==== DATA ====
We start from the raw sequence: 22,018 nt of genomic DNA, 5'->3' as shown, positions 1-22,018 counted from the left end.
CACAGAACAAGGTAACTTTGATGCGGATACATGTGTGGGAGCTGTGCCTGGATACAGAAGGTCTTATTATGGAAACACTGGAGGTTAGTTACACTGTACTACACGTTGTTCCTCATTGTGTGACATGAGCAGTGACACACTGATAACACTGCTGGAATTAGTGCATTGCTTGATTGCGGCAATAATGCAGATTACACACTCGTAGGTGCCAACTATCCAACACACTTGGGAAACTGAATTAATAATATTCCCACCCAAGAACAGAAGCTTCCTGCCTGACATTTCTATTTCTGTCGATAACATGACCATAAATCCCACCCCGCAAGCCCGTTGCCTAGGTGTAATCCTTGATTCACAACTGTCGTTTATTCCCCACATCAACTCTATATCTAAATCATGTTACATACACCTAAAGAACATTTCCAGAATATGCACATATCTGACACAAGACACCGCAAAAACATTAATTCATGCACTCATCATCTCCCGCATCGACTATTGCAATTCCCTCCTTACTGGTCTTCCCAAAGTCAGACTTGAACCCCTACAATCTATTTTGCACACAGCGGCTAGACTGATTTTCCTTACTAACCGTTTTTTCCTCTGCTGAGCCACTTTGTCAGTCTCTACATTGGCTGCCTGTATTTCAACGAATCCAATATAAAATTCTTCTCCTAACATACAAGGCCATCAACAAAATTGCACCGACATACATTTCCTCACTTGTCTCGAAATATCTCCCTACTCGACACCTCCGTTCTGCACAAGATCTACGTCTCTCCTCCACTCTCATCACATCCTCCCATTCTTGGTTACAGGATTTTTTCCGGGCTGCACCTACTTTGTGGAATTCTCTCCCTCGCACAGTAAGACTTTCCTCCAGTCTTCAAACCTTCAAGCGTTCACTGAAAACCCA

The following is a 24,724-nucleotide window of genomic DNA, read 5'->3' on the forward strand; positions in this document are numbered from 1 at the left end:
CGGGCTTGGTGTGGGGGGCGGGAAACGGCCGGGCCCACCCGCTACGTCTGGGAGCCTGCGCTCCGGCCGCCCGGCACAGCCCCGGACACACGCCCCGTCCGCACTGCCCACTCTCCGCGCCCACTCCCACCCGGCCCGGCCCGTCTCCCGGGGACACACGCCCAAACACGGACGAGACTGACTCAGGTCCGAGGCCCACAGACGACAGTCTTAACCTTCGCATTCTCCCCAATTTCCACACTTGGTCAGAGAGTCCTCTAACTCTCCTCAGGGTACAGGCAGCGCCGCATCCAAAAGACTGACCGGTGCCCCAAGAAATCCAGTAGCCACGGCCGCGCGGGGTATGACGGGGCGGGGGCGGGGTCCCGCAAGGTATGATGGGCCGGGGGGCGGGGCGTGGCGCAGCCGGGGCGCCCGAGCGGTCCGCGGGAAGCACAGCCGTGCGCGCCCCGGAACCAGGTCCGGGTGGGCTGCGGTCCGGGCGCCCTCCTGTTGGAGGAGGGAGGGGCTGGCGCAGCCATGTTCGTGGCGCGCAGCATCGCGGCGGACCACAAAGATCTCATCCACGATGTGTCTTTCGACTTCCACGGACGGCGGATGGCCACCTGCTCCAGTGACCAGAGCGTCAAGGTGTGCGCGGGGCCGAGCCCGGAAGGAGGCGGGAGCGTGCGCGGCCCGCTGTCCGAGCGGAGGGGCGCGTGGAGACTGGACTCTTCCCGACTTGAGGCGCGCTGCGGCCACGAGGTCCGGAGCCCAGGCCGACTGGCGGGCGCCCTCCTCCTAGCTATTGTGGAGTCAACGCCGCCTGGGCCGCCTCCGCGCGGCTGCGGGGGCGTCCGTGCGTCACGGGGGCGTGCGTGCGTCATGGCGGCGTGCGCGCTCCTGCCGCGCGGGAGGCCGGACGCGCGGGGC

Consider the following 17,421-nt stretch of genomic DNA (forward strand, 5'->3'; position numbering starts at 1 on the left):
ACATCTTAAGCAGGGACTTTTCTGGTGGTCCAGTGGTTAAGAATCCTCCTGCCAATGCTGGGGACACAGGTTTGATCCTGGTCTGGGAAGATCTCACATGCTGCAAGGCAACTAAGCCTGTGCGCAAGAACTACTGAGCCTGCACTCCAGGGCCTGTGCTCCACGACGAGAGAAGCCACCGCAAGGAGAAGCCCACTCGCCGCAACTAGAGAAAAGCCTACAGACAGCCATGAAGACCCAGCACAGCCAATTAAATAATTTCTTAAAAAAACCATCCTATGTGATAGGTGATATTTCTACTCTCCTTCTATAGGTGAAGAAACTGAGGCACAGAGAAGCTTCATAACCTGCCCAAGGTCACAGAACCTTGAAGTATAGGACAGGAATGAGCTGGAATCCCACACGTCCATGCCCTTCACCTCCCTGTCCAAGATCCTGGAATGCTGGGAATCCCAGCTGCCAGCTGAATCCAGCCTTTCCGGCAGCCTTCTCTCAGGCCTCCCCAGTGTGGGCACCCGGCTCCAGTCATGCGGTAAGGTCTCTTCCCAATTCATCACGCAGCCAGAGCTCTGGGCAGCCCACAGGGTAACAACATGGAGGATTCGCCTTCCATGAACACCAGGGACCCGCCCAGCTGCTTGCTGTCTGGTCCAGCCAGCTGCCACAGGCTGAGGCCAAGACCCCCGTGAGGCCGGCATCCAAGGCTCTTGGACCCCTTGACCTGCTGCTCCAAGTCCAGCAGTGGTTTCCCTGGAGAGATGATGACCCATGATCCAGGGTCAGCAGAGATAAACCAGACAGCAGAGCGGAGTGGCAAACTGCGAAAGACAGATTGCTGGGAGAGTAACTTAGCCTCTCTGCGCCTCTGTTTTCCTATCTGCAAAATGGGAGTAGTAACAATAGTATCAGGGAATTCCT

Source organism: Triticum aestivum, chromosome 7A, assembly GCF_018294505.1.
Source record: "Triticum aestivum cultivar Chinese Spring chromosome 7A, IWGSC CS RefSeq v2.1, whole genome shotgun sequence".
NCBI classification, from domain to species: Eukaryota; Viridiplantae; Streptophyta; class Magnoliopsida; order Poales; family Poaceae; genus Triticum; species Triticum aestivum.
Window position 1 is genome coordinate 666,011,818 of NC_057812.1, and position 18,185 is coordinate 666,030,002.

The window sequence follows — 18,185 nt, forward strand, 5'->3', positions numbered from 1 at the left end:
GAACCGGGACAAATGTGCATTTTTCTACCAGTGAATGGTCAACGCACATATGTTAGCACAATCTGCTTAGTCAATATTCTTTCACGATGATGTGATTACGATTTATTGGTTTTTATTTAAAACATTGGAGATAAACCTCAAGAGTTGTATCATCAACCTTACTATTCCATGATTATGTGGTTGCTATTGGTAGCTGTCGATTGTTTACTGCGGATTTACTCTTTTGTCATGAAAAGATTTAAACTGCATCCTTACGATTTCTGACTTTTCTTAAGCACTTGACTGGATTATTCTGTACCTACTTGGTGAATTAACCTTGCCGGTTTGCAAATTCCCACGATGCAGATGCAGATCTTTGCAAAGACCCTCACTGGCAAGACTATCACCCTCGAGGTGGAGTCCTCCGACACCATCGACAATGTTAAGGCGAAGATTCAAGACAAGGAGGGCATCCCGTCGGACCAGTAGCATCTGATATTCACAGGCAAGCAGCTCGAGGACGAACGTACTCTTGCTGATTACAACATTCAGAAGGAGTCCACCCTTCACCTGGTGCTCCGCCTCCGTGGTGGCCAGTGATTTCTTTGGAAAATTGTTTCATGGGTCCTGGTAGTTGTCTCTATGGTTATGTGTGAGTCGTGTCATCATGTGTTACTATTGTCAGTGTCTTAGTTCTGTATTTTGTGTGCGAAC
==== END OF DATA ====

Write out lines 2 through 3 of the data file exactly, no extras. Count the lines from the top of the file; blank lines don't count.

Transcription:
CACAGAACAAGGTAACTTTGATGCGGATACATGTGTGGGAGCTGTGCCTGGATACAGAAGGTCTTATTATGGAAACACTGGAGGTTAGTTACACTGTACTACACGTTGTTCCTCATTGTGTGACATGAGCAGTGACACACTGATAACACTGCTGGAATTAGTGCATTGCTTGATTGCGGCAATAATGCAGATTACACACTCGTAGGTGCCAACTATCCAACACACTTGGGAAACTGAATTAATAATATTCCCACCCAAGAACAGAAGCTTCCTGCCTGACATTTCTATTTCTGTCGATAACATGACCATAAATCCCACCCCGCAAGCCCGTTGCCTAGGTGTAATCCTTGATTCACAACTGTCGTTTATTCCCCACATCAACTCTATATCTAAATCATGTTACATACACCTAAAGAACATTTCCAGAATATGCACATATCTGACACAAGACACCGCAAAAACATTAATTCATGCACTCATCATCTCCCGCATCGACTATTGCAATTCCCTCCTTACTGGTCTTCCCAAAGTCAGACTTGAACCCCTACAATCTATTTTGCACACAGCGGCTAGACTGATTTTCCTTACTAACCGTTTTTTCCTCTGCTGAGCCACTTTGTCAGTCTCTACATTGGCTGCCTGTATTTCAACGAATCCAATATAAAATTCTTCTCCTAACATACAAGGCCATCAACAAAATTGCACCGACATACATTTCCTCACTTGTCTCGAAATATCTCCCTACTCGACACCTCCGTTCTGCACAAGATCTACGTCTCTCCTCCACTCTCATCACATCCTCCCATTCTTGGTTACAGGATTTTTTCCGGGCTGCACCTACTTTGTGGAATTCTCTCCCTCGCACAGTAAGACTTTCCTCCAGTCTTCAAACCTTCAAGCGTTCACTGAAAACCCA

The following is a 24,724-nucleotide window of genomic DNA, read 5'->3' on the forward strand; positions in this document are numbered from 1 at the left end: